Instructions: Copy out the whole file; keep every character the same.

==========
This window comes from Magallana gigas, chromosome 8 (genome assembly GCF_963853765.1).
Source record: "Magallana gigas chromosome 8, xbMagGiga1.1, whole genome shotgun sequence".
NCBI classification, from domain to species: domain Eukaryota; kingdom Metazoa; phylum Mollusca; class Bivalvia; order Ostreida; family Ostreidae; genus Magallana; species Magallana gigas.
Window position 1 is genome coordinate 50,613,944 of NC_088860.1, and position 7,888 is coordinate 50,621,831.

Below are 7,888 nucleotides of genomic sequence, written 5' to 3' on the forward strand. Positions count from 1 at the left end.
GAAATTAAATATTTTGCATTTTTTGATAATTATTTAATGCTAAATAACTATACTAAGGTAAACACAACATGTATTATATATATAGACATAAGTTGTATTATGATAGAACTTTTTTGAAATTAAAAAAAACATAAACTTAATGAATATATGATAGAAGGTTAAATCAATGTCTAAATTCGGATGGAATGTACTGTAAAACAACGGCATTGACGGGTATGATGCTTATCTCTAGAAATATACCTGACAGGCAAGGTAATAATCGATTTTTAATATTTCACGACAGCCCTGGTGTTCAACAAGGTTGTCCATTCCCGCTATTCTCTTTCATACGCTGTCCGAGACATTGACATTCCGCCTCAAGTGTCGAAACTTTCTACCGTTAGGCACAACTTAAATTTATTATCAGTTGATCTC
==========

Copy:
This window comes from Magallana gigas, chromosome 8 (genome assembly GCF_963853765.1).
Source record: "Magallana gigas chromosome 8, xbMagGiga1.1, whole genome shotgun sequence".
NCBI classification, from domain to species: domain Eukaryota; kingdom Metazoa; phylum Mollusca; class Bivalvia; order Ostreida; family Ostreidae; genus Magallana; species Magallana gigas.
Window position 1 is genome coordinate 50,613,944 of NC_088860.1, and position 7,888 is coordinate 50,621,831.

Below are 7,888 nucleotides of genomic sequence, written 5' to 3' on the forward strand. Positions count from 1 at the left end.
GAAATTAAATATTTTGCATTTTTTGATAATTATTTAATGCTAAATAACTATACTAAGGTAAACACAACATGTATTATATATATAGACATAAGTTGTATTATGATAGAACTTTTTTGAAATTAAAAAAAACATAAACTTAATGAATATATGATAGAAGGTTAAATCAATGTCTAAATTCGGATGGAATGTACTGTAAAACAACGGCATTGACGGGTATGATGCTTATCTCTAGAAATATACCTGACAGGCAAGGTAATAATCGATTTTTAATATTTCACGACAGCCCTGGTGTTCAACAAGGTTGTCCATTCCCGCTATTCTCTTTCATACGCTGTCCGAGACATTGACATTCCGCCTCAAGTGTCGAAACTTTCTACCGTTAGGCACAACTTAAATTTATTATCAGTTGATCTC